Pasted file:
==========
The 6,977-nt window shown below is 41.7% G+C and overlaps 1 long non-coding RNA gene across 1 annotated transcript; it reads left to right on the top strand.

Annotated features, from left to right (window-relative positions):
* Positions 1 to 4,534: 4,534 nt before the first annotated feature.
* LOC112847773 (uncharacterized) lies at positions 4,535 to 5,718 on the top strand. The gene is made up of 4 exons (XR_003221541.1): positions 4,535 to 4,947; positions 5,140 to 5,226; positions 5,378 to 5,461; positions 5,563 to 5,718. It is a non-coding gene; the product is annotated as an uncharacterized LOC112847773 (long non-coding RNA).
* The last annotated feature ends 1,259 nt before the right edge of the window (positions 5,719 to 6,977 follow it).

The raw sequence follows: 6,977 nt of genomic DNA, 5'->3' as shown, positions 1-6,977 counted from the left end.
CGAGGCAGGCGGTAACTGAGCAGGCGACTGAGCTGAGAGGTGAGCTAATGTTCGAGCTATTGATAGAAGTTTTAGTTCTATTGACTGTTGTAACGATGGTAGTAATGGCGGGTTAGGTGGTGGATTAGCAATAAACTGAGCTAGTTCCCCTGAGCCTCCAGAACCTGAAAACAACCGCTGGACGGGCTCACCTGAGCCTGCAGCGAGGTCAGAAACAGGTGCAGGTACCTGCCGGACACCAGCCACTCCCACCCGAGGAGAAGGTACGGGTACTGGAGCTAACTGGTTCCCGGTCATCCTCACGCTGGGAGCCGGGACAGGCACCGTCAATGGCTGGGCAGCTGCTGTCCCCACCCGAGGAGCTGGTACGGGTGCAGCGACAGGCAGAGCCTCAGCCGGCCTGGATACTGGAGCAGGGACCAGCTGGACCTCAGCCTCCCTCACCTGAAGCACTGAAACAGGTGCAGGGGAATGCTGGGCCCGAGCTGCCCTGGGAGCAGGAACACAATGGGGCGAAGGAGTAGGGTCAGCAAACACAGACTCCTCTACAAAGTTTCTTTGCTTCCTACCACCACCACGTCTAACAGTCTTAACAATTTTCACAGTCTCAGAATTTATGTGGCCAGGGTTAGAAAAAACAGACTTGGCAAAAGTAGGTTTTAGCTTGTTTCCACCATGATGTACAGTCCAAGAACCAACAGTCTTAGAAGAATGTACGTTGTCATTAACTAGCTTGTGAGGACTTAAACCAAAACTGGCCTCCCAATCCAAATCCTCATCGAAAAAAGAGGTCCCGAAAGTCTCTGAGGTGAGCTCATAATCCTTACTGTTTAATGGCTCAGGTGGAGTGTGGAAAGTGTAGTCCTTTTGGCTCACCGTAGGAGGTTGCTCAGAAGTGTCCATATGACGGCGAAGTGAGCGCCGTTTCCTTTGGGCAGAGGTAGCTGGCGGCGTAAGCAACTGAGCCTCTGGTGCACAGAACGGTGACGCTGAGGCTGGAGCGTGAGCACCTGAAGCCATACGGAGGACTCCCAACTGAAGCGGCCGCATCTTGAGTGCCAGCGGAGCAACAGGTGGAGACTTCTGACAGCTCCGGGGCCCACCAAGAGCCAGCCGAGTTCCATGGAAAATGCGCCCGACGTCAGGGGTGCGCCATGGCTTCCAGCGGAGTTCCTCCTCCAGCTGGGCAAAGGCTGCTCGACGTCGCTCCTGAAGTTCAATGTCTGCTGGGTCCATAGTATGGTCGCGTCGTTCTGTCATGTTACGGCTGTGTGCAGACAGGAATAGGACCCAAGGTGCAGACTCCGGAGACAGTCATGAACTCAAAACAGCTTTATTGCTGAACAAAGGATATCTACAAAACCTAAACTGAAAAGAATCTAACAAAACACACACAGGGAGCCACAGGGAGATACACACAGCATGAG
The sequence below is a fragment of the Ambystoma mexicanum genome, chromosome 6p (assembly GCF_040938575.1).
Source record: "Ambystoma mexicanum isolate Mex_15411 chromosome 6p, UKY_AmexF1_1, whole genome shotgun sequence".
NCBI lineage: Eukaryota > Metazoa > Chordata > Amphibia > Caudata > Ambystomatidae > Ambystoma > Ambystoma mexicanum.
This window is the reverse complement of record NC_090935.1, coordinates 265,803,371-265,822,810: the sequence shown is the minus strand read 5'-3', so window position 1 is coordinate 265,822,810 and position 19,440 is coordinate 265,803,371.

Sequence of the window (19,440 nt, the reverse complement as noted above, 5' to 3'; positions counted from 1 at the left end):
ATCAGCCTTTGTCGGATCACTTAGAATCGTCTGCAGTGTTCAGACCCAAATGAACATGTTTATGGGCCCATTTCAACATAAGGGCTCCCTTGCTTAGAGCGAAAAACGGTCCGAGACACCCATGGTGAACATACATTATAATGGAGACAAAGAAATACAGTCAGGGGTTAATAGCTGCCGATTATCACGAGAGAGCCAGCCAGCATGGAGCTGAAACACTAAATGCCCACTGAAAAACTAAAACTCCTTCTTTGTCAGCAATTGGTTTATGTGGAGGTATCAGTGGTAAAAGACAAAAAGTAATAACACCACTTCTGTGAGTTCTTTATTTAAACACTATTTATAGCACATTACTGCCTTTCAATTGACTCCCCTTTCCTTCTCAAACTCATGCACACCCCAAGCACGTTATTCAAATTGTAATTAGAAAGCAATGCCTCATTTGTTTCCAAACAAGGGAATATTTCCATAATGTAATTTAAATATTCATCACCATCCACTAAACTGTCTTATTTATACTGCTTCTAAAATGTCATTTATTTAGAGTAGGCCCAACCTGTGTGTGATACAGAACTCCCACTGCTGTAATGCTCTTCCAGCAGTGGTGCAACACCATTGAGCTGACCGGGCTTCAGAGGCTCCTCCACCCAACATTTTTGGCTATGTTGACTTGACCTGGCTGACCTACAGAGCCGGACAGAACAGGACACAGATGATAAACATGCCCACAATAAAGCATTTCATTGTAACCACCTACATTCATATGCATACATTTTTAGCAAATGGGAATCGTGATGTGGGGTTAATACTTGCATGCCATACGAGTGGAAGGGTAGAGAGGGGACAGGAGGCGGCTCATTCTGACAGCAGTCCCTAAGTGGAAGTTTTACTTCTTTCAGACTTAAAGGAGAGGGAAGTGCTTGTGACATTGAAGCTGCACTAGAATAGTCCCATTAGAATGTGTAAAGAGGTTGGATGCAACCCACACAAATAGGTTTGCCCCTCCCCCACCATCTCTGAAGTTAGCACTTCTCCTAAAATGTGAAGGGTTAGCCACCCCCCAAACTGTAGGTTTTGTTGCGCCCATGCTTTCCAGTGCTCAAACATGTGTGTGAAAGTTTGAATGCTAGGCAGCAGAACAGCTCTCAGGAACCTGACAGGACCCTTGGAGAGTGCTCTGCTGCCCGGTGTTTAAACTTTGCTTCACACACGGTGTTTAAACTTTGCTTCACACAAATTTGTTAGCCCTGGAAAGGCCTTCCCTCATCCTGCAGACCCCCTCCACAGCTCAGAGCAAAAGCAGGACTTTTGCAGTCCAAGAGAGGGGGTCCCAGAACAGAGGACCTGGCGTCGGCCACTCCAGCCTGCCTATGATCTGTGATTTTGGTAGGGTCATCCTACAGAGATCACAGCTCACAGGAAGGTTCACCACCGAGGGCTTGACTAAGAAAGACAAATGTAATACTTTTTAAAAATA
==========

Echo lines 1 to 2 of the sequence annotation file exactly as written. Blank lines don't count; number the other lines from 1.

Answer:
The 6,977-nt window shown below is 41.7% G+C and overlaps 1 long non-coding RNA gene across 1 annotated transcript; it reads left to right on the top strand.

Annotated features, from left to right (window-relative positions):